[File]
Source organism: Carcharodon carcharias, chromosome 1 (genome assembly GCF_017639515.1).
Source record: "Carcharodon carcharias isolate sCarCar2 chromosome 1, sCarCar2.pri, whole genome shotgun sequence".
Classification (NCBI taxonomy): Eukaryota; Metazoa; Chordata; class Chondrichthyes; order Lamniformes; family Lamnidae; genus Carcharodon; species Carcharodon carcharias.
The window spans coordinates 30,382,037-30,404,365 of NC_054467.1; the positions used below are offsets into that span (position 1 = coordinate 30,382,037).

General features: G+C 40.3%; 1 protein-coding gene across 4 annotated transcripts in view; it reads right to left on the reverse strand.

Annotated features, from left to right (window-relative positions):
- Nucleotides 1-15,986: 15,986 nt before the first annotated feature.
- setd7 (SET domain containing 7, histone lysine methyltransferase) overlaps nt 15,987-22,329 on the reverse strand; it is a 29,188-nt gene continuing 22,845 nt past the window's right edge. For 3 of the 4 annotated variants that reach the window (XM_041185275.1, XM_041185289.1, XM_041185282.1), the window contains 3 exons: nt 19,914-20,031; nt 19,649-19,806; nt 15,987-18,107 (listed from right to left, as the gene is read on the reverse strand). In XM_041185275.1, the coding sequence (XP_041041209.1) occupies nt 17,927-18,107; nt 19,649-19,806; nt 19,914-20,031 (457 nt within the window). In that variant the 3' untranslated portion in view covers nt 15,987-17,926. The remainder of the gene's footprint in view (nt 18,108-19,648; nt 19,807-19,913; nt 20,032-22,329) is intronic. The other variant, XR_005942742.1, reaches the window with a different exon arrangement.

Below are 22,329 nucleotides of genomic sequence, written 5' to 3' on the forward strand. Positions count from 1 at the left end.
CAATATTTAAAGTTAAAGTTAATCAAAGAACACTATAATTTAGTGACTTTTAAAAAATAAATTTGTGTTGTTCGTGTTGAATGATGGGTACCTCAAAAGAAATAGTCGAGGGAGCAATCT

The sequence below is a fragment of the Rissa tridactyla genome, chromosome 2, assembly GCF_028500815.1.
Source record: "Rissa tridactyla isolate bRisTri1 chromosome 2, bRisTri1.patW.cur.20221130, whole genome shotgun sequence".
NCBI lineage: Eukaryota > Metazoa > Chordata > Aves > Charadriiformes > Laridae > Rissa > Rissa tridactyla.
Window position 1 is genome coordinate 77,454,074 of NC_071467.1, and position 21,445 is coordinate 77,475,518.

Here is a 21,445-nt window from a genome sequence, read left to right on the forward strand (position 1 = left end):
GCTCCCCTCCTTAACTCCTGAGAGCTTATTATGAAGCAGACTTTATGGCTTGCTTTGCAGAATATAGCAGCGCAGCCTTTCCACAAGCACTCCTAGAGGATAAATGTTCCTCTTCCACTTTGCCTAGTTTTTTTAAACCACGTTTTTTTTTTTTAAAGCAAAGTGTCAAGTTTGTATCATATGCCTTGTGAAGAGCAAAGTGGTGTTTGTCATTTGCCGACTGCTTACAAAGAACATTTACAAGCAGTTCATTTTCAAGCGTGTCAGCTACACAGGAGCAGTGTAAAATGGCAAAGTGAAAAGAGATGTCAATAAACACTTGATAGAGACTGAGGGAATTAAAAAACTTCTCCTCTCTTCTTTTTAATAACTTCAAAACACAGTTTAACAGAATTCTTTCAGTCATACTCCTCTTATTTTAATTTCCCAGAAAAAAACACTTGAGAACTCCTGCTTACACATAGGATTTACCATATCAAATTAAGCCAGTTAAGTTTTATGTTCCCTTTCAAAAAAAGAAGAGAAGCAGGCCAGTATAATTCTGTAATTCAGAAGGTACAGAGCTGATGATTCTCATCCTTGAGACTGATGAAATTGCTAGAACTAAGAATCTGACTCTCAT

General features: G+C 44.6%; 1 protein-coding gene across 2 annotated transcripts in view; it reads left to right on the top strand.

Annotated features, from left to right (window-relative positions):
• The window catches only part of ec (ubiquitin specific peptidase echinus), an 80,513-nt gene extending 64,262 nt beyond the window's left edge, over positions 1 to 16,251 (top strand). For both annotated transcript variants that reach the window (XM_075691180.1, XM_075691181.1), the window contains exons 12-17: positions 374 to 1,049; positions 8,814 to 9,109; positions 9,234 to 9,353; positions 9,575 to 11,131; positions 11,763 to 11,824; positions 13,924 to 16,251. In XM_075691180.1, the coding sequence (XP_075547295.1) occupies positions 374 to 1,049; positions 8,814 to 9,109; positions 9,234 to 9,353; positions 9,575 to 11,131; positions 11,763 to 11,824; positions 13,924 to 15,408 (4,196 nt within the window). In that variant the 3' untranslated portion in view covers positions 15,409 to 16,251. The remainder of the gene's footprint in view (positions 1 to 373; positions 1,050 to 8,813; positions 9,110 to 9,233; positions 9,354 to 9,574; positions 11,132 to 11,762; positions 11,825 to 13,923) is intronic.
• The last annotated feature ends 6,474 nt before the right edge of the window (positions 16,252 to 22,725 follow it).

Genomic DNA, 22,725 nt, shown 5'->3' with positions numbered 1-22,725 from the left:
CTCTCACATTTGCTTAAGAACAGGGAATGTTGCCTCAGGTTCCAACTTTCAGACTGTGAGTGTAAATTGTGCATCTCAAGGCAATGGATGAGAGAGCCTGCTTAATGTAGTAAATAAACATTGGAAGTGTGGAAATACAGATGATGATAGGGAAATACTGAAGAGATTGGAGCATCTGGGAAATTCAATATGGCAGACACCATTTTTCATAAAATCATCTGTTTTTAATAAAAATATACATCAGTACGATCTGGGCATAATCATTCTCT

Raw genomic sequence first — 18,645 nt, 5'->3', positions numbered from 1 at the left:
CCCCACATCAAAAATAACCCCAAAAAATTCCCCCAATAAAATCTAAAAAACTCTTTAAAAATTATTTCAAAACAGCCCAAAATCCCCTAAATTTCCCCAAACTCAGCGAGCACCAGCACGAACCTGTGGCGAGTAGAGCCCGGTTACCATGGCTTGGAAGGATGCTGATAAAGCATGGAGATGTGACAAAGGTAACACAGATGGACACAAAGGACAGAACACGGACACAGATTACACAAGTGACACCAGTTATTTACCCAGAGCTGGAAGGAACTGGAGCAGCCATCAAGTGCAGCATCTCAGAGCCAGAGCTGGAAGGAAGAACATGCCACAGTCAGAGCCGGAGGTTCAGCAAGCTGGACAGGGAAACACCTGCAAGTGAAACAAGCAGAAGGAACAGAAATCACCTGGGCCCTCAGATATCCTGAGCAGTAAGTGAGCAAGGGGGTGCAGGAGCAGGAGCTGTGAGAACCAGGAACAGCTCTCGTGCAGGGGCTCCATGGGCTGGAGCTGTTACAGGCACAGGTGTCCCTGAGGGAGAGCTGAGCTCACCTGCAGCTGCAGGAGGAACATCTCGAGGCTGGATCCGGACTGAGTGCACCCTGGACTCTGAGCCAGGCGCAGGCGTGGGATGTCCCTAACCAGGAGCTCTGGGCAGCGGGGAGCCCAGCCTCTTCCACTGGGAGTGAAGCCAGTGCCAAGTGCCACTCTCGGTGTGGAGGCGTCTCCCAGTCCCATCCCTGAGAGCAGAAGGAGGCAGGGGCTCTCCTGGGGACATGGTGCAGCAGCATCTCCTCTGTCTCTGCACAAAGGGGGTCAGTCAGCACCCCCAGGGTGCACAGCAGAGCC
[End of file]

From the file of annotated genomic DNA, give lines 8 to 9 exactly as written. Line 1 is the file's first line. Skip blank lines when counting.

- setd7 (SET domain containing 7, histone lysine methyltransferase) overlaps nt 15,987-22,329 on the reverse strand; it is a 29,188-nt gene continuing 22,845 nt past the window's right edge. For 3 of the 4 annotated variants that reach the window (XM_041185275.1, XM_041185289.1, XM_041185282.1), the window contains 3 exons: nt 19,914-20,031; nt 19,649-19,806; nt 15,987-18,107 (listed from right to left, as the gene is read on the reverse strand). In XM_041185275.1, the coding sequence (XP_041041209.1) occupies nt 17,927-18,107; nt 19,649-19,806; nt 19,914-20,031 (457 nt within the window). In that variant the 3' untranslated portion in view covers nt 15,987-17,926. The remainder of the gene's footprint in view (nt 18,108-19,648; nt 19,807-19,913; nt 20,032-22,329) is intronic. The other variant, XR_005942742.1, reaches the window with a different exon arrangement.

Below are 22,329 nucleotides of genomic sequence, written 5' to 3' on the forward strand. Positions count from 1 at the left end.